Zen and the Art of Tarot III: Card as Koan

This is the third post in a series on the relationship between Zen Buddhism and the Tarot. It came about because I decided to try mixing Zen philosophy and visualization meditation in my attack on a personal issue of mine.

ire31The personal issue, as I explained in depth in the previous posts, is a persistent feeling of unworthiness — of feeling like I do not deserve the good things and good people in my life. After all, there are so many all over the world who do not have the things I am blessed with; why should I have what they do not? Intellectually, I know that none of us really “deserve” what we have; 95% of everything in our lives — good and bad — can be traced to accidents of luck, birth and upbringing. But intellectual knowledge is not the same as feeling the truth of something. And the feeling of unworthiness was causing me to subconsciously sabotage my efforts to improve my life, and making me feel guilty for what I had.

When I drew Tarot cards on this issue, I got the Hermit, the Six of Wands, and Strength. I successfully used visualization meditation to figure out the meaning of the Hermit, and decided to use the same technique on the other two cards.

In this exercise, I was, in a way, treating the cards like koans.

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Zen and the Art of Tarot II: Meditation and Release

In my previous post on Zen and the Tarot (Illusion and Attachment), I talked about an issue I’ve been working on recently: my tendency to feel as though I do not deserve the good things in my life (my job, my loved ones, my access to nature, etc.). Intellectually I know that it makes no sense to even think about “deserving” such fundamental aspects of life, but that does me no good: there is a deep level at which I feel unworthy — or at least, not more worthy than the billions of people who do not have the good things I do. And feeling undeserving is a trap that sabotages my efforts to improve my own life and makes me feel guilty about the good things and good people around me.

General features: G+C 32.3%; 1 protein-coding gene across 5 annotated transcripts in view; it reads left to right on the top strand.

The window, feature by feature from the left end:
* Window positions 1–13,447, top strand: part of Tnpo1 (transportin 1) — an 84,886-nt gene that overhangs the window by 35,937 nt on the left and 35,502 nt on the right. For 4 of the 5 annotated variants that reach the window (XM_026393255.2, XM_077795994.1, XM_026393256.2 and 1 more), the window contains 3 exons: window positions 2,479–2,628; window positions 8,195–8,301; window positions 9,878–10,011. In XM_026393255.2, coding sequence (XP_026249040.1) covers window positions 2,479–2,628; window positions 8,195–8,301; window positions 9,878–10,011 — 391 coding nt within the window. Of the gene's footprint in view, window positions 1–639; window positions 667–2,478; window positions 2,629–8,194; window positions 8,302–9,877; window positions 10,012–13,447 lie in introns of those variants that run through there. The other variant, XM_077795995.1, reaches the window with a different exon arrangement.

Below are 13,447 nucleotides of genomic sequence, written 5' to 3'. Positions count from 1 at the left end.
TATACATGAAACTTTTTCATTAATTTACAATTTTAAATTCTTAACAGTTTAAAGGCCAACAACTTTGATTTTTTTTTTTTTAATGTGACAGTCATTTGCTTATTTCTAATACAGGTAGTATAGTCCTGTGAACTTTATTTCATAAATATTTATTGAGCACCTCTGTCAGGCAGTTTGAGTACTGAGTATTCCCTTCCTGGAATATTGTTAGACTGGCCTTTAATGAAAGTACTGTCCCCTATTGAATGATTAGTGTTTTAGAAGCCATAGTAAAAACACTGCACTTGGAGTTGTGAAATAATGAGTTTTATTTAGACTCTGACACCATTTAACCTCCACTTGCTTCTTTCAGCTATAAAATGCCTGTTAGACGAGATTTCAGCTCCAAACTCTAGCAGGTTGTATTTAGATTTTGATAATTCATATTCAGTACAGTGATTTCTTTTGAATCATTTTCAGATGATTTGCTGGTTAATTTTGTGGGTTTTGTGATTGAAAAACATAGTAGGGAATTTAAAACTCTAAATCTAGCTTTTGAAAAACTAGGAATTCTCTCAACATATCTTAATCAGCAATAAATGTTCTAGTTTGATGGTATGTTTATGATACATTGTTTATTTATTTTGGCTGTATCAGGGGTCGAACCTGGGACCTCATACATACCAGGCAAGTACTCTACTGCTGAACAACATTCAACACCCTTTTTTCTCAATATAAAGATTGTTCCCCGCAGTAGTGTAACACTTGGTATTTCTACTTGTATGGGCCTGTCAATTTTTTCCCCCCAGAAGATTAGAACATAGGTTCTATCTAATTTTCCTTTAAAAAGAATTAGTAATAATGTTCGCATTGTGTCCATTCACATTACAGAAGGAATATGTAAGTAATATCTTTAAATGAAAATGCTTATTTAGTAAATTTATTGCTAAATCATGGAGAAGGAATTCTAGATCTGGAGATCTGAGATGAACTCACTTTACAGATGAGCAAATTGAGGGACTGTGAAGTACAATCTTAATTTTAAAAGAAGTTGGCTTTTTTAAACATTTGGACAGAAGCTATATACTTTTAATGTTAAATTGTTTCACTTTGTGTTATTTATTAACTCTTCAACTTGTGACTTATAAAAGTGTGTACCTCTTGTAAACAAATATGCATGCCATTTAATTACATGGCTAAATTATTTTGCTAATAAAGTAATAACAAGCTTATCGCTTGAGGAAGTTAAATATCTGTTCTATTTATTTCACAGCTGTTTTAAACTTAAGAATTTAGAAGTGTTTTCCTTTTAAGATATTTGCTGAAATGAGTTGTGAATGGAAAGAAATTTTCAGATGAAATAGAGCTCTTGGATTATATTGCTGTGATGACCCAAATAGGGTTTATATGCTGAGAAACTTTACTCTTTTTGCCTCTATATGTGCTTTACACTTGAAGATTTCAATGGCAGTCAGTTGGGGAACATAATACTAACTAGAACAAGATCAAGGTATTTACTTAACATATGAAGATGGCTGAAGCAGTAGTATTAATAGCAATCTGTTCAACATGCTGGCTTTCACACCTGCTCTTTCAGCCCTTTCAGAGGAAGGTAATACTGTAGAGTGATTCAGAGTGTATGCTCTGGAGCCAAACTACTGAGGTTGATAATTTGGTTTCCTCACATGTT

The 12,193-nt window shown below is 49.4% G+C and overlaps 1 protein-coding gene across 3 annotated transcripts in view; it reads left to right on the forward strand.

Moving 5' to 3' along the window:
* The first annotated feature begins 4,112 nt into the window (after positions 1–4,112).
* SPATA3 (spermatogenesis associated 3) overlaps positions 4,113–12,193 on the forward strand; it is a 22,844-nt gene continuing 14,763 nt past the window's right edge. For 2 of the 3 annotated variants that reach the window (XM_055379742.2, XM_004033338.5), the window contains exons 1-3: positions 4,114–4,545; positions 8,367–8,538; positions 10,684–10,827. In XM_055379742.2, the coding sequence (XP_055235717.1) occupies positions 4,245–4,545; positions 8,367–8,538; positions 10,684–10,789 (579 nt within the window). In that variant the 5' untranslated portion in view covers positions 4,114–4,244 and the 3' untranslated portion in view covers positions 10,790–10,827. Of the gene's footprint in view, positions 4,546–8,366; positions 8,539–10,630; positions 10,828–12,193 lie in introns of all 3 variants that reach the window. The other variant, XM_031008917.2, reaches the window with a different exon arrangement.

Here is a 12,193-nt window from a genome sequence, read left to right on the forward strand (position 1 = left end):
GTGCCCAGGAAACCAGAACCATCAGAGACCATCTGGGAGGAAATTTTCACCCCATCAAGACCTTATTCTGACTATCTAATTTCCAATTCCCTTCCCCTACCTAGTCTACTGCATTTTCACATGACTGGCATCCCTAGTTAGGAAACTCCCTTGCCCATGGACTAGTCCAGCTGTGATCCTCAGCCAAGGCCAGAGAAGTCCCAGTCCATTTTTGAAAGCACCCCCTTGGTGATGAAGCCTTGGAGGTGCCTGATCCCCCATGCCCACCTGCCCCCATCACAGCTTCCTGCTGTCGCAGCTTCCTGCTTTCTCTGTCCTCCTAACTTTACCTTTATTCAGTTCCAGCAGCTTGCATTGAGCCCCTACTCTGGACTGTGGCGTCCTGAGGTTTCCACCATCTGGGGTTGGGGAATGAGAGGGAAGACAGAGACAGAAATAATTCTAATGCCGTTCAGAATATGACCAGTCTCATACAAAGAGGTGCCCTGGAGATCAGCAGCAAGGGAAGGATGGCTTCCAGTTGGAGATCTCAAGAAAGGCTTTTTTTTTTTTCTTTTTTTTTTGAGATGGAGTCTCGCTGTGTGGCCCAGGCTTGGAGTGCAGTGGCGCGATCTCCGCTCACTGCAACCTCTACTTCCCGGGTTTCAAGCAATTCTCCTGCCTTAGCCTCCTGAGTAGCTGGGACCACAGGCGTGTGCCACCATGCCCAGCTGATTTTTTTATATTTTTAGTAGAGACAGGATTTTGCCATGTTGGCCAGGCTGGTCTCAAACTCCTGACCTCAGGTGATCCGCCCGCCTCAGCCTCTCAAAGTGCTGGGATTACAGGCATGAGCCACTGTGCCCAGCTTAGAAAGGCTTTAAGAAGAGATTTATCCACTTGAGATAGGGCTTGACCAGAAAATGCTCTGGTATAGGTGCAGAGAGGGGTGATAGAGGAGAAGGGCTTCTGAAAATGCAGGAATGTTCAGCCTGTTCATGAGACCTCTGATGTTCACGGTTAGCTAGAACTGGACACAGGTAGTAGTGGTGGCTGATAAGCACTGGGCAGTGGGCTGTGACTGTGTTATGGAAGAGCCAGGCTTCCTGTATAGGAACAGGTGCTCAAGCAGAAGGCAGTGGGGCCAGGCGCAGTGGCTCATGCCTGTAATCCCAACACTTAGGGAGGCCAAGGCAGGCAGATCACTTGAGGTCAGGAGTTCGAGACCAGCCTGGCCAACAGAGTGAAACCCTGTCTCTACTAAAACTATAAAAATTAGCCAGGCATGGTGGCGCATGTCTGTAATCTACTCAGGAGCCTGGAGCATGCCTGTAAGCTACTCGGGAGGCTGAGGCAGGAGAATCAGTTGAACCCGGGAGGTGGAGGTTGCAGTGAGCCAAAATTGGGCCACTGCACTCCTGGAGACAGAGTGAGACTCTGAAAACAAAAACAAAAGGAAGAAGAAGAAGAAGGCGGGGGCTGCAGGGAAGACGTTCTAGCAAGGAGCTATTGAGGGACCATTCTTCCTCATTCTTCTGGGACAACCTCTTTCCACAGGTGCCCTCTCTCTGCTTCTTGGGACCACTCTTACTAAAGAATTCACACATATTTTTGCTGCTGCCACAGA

ire1In order to find the reason for this feeling and get rid of it, I decided to use meditation and the Tarot, inspired by Zen philosophy.

The first thing I did was draw Tarot cards. My intuition told me to draw three, so I did: the Hermit, the Six of Wands, and Strength. However, I had no idea how to interpret the reading.

I decided to meditate on the cards. Before I talk about those meditations, though, I need to introduce a little more Zen philosophy.

Attachment to the Transient

According to Zen Buddhism, problems in life are caused by bad attachments: that is, emotional attachment to things that are unreal or transient. It is fine to be attached to permanent things, but almost nothing is truly permanent, no matter how hard we may try to hold on to them. Our families, our countries, our loved ones, our bodies, even our very selves are transient, and attaching ourselves to them is not just a recipe for pain, but a fundamental error of belief. In the most essential sense, these transient things do not really exist.

The immediate reaction of most Westerners when presented with this philosophy is often abhorrence. After all, if you don’t think the world really exists, or is important, aren’t you being nihilist? Aren’t you shutting yourself off to all emotion, like Mr. Spock? Aren’t you detaching yourself from everything and becoming a supercilious prick?

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Zen and the Art of Tarot I: Illusion and Attachment

Recently I discovered that I have an odd emotional malady — maybe you’ve got it too. Basically it’s this: whenever I think about something I’d like to have in my life (an evening out with friends, curtains on all my windows, a better job, more time in nature), I instinctively and subconsciously ask myself whether I deserve it. And if the answer is no, then I instinctively and subconsciously sabotage my own efforts to get it.

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